We see this escalation is well with the elevators, which use a variety of mechanisms. The first one using a level is smart because it forces the user to focus on it, it make new players feel smart and it slows down the initial pacing.
The second floor is more challenging but still doable. I appreciated the implicit pause point shown below, as well as the use of checkpoints overall.
On the third floor, I feel a bit mixed about the puzzle with the blopfush. It works overall, but I could see someone jumping straight into the fray and then realizing too late they need to do a package jump right after. I very much appreciated the portal at the bottom of the level that brings you back to this floor. I fell down the once and was quite grateful I didn’t have to do things over or force a respawn. This was a very thoughtful touch.
The last floor was quite challenging, but it was short enough that you could brute force it and rely on lucky timing. I appreciated that aspect. Finally, I enjoyed the fact that there were some hidden areas and bonus jems.
5pcwrz8 | “Flingo On To Whizblade” by Yucca @krkxsl | Beginner-Friendly, Simple
This level follows the design axiom of “More Whizblades equals more better.” This creator does a good job of providing escalating difficulty and variety in challenges. This level almost could use more checkpoints. A spent a bit of time repeating work but never so much that it go frustrating or overwhelming.
I think a smidge more variety in terrain and use of backdrop might have helped out the aesthetic a bit. I also would have loved to see more Jems and optional challenges. I enjoyed the linear focus, but it would have been nice to be able to compete on the score leaderboards, and currently there just aren’t enough jems to do that.
This level is definitely an improvement over the creator’s previous level. The Flipwips surprised me the first time because I didn’t realize the columns were walkable and therefore I wasn’t on high alert. The creator does a good job of segmenting the level into different sections and providing checkpoints.
I appreciated the bonus jems because it allowed me to pursue the highest score even if I couldn’t get the best time. I think the cloud section provided a good sense of escalating difficulty without being punishing for new players. I’ll be interested to see this creator produce more intricate levels, I see a nice metroidvania style level in their future.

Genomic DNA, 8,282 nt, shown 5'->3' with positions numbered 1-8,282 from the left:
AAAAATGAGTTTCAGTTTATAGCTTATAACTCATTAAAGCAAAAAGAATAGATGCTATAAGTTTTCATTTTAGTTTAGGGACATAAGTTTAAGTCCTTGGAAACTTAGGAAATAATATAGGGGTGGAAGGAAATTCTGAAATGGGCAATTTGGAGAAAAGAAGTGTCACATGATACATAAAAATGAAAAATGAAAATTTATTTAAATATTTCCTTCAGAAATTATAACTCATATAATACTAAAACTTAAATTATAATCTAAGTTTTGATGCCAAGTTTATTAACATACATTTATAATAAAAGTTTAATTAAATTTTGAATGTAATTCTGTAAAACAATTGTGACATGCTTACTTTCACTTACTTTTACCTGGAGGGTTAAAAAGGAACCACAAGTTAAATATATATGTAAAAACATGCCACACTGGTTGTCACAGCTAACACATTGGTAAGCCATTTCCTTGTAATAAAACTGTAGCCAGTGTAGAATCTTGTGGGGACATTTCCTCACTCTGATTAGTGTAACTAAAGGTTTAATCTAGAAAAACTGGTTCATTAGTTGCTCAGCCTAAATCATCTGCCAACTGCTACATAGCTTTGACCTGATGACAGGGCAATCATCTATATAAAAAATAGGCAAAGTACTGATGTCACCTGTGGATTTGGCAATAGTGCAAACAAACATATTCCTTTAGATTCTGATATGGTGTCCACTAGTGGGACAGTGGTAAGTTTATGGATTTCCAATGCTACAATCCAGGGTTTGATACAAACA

9hgthtj | “Escape The Secret Temple!” by The Red Brick @xqsnmf | Simple, Beginner-Friendly, Well-Paced
A great first level by The Red Brick. The design is visually coherent, and I like the escalation in difficulty. I also appreciate the gating of content into individual rooms. I appreciate the optional jems, and the consistent checkpoints.
My main piece of advice is I would have loved to see a bit more difficulty, despite being a beginner friendly level. This could be done via more rooms, more difficult jems, hidden areas etc. this allows for a level to cater well to multiple audiences.
Overall, I enjoyed this level. I liked that each room had a different aesthetic, that was a really nice touch. I enjoyed that the levels got more difficult as you went, and the fact that the last level was much larger and more intricate. I especially enjoyed the music change near the end. It felt a bit like a boss room. I enjoyed the jems taunting the player throughout the level, like a hard mode of some sort.
The level creator was generous with the checkpoints, by providing infinite checkpoints in the central area. Still, I might have liked one int he third room since I spent probably 8 minutes alone on that room. Especially frustrating is that I beat that room, but investigated the arrows and the hidden area and got myself killed in short order. It took me probably a dozen tries to beat it again. I really enjoyed the clouds acting as a brief chance to catch your breath while you were falling.
My one other bit of advice is that the second room felt like a missed opportunity with the burny whirlers being static. Turning them into a dynamic movement puzzle could have been a great way to add some variety and to bridge the difficulties between rooms one and three more smoothly.
Overall an enjoyable level, and I look forward to see what else the creator makes.